“And I had a really interesting chat with Tory Amos. I went to see her play when Dexter was ten days old. I don’t think I even managed to stay until the end. She took me under her wing, took me backstage and said ‘look, I heard you just had a baby’ and she said ‘you can do this. You can continue being the musician you are and you can be a great mum. The industry is full of people who don’t think you can and will judge you for trying to do it. But you can.’”
And Katie’s certainly proving that. She’s writing and recording a new album which she said will be finished in March or April next year.
“That will be my next major performing / recording project,” she said. “We’ve already demoed four or five tuns and pretty much written the record. Colin Leadbetter, who engineered this album – we’re going to produce the album together.”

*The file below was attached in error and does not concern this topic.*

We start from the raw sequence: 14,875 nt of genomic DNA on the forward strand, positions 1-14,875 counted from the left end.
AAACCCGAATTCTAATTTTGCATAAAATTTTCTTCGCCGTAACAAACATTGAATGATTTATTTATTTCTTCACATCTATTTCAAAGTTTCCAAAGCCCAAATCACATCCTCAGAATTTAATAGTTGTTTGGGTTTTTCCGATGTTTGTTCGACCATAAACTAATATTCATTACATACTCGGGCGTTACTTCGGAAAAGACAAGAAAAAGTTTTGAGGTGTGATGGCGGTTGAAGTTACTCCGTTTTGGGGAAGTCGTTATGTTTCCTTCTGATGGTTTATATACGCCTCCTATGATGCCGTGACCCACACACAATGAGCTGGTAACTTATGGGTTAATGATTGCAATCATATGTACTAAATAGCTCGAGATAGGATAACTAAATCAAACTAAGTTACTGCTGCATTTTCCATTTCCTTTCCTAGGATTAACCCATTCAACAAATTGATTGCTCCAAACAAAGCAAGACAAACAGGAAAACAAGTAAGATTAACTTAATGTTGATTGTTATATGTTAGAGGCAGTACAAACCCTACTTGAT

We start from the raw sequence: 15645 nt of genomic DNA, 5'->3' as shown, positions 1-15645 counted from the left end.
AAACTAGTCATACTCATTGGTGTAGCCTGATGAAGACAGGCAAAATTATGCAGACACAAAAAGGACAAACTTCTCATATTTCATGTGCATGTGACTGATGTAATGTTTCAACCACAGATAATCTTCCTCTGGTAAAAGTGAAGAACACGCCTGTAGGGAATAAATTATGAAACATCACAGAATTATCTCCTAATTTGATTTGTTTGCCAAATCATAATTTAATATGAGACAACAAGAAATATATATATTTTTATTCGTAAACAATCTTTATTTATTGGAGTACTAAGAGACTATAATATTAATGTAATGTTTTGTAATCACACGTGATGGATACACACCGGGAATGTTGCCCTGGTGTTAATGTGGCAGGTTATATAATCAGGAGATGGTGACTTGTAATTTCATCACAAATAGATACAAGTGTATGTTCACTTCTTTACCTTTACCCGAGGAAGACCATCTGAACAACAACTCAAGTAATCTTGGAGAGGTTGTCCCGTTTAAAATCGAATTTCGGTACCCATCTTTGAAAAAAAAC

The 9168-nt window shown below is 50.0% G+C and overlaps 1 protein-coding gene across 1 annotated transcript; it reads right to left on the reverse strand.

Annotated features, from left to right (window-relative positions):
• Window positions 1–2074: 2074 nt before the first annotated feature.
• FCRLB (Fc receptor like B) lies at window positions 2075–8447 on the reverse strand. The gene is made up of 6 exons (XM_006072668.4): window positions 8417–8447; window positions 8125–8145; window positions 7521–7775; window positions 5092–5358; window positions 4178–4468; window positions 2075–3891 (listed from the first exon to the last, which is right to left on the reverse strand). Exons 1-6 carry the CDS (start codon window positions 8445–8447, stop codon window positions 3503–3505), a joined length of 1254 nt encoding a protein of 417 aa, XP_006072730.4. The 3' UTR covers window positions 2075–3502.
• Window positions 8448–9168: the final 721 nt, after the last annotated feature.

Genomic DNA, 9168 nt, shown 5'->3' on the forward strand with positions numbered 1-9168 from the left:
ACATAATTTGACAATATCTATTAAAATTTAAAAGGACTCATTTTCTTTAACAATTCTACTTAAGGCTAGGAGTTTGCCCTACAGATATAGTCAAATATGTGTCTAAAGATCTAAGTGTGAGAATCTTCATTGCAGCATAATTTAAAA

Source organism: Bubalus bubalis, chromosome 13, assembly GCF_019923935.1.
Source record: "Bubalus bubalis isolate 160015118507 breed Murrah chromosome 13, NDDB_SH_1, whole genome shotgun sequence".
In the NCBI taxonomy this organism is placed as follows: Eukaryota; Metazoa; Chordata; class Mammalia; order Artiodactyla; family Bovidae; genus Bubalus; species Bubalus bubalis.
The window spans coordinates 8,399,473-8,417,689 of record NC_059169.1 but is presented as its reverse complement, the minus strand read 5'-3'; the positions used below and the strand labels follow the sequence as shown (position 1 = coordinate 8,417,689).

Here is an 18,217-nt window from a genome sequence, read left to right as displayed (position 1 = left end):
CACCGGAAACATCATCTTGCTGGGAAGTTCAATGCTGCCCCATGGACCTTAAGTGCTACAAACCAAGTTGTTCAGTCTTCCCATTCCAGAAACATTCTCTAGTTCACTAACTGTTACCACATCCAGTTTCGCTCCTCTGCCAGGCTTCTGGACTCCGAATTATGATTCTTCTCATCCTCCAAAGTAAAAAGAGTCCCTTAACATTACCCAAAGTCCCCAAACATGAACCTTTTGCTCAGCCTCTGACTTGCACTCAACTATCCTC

“I’ll also be returning to work with the Sydney Symphony Orchestra and Dance Company.”
But before all of that, the Songs that Made Me Tour rolls out across Australia. Kicking off on 30 October in Perth, Katie will join forces with Angie Hart, Melody Pool and Sam Buckingham for a ten-stop trip.
Katie and friends perform songs made famous by artists such as Fleetwood Mac, Jeff Buckley, Nina Simone, Prince, Terence Trent D’arby, James Brown, Feist, Lucinda Williams, Phil Collins, Paul Simon, Joni Mitchell, Radiohead, The Chordettes and The Pretenders.
The tour wraps up right here on the Gold Coast.
“Soundlounge is the last show of the tour so we’ll be on fire,” she said. “We’ll save the best for last.”
_ _ _ _
Songs that Made Me hits Byron Theatre on Friday 21 November and Soundlounge Currumbin on Sunday 23 November.